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focusing resources, skills and culture, and performance, and it is also about the training of counsellors. If central government is to remove planning powers for a local authority it must be incumbent on the Secretary of State to make a proper case-by-case assessment of why and how the authority is failing, and how it can be supported.

Amendment 28 is very much by way of a fallback position. If the Secretary of State is to proceed by just publishing criteria, as the Bill currently allows, at the very least for that to happen, there must be a proper consultation. The Secretary of State may argue that one has just closed, but, sadly, it looks as though we will not see the full government response to it before we complete our deliberations. Amendment 27 rightly subjects these provisions to the need for a parliamentary process, which is provided for in Amendment 35.

There are three other amendments in this group, but I will not deal with them in detail until the noble Lords who tabled them have had a chance to speak to them. We support the thrust of Amendment 8, tabled by the noble Lord, Lord Tope, and of Amendments 33 and 34, tabled by the noble Lord, Lord Greaves, which spell out issues in a very helpful and focused way. I beg to move.

5.15 pm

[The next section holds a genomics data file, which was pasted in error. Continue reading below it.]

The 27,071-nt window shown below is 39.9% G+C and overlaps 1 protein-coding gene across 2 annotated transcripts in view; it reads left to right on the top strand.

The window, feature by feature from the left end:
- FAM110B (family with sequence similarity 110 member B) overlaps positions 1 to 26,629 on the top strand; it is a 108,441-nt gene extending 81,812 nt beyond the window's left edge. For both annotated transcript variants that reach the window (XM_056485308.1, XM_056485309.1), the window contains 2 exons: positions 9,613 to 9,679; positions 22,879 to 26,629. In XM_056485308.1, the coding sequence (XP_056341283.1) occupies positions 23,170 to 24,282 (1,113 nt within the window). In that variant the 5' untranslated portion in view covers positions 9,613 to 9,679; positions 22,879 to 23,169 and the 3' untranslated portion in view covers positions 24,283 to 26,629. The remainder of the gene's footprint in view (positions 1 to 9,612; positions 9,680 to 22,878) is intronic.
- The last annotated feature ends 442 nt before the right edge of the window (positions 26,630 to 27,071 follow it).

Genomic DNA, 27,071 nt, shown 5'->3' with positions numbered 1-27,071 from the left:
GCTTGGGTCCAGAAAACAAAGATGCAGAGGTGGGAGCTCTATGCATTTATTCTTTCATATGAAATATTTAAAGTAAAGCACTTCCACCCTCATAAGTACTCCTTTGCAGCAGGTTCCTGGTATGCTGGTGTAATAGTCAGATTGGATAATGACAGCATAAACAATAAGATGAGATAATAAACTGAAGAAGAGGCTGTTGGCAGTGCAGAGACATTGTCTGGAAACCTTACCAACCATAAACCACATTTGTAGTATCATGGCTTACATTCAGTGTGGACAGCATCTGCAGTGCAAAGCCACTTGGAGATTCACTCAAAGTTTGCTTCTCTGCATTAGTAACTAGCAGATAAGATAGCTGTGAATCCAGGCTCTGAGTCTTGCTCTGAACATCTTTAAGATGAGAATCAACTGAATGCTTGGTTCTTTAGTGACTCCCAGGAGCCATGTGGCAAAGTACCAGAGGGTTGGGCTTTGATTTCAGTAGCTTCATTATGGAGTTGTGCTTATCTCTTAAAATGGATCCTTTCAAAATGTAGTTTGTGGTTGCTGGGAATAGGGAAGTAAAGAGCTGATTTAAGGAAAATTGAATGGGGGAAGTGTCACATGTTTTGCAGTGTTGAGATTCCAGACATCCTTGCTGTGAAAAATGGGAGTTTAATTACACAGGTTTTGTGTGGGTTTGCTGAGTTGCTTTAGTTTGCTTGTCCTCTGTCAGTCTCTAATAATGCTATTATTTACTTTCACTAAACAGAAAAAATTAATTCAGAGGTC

Lord Tope: My Lords, Amendment 8, standing in my name, is in this group. It largely speaks for itself. It requires the Secretary of State to take into account improvements—or otherwise—that the planning authority has made in the five years prior to his considering it for designation. The purpose is that the Secretary of State should not just take a snapshot, or even just take into account the two-year period that has been referred to, but should look at the direction of travel of the planning authority. Has it remained poorly performing over a significant period? Has it got worse over that period? In that case, the Secretary of State must truly be looking at designation. However, if an authority is making significant improvements over that period—in our previous debate, the noble Lord, Lord Best, referred to Northumberland making significant improvements over time—it would be heavy-handed, and I would say quite wrong, to consider that it should be designated. If it shows evidence over a significant period that it is putting its house in order and improving its performance, surely the Secretary of State must take that into account.